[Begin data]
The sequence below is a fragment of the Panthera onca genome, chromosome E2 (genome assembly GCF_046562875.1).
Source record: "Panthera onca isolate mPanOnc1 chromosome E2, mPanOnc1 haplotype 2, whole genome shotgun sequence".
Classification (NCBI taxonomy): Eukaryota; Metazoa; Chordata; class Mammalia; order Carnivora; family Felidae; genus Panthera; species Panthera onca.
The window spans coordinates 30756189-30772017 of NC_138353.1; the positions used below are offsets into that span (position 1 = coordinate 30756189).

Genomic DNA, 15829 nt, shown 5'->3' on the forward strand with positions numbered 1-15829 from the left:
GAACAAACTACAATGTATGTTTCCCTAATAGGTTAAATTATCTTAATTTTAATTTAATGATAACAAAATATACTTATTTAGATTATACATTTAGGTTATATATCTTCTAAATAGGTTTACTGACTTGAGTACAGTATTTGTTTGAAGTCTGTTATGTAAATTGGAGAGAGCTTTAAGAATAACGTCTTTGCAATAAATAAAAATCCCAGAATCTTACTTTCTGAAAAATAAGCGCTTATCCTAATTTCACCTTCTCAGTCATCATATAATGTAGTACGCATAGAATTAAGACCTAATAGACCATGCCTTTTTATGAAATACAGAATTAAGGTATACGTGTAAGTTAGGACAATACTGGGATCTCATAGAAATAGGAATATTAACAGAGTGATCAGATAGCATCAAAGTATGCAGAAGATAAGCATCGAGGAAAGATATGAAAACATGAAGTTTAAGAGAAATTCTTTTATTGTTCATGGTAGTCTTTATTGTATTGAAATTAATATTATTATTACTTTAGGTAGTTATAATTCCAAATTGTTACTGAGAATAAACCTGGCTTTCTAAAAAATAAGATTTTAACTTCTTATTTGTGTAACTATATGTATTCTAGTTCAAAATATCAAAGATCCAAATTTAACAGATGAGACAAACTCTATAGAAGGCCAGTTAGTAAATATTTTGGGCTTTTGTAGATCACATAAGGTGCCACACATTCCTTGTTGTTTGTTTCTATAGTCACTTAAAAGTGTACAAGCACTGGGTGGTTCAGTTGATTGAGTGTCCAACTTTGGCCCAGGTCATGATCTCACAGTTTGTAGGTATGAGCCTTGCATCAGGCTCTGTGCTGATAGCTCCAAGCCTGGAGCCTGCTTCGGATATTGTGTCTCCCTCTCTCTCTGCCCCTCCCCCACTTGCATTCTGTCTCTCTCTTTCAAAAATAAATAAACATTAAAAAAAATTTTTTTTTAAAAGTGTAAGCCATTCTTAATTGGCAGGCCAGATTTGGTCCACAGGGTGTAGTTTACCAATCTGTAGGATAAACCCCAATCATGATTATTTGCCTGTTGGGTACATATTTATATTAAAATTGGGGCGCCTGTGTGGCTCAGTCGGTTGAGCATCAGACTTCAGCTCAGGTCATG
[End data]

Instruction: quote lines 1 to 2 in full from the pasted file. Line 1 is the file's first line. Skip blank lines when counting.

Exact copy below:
The sequence below is a fragment of the Panthera onca genome, chromosome E2 (genome assembly GCF_046562875.1).
Source record: "Panthera onca isolate mPanOnc1 chromosome E2, mPanOnc1 haplotype 2, whole genome shotgun sequence".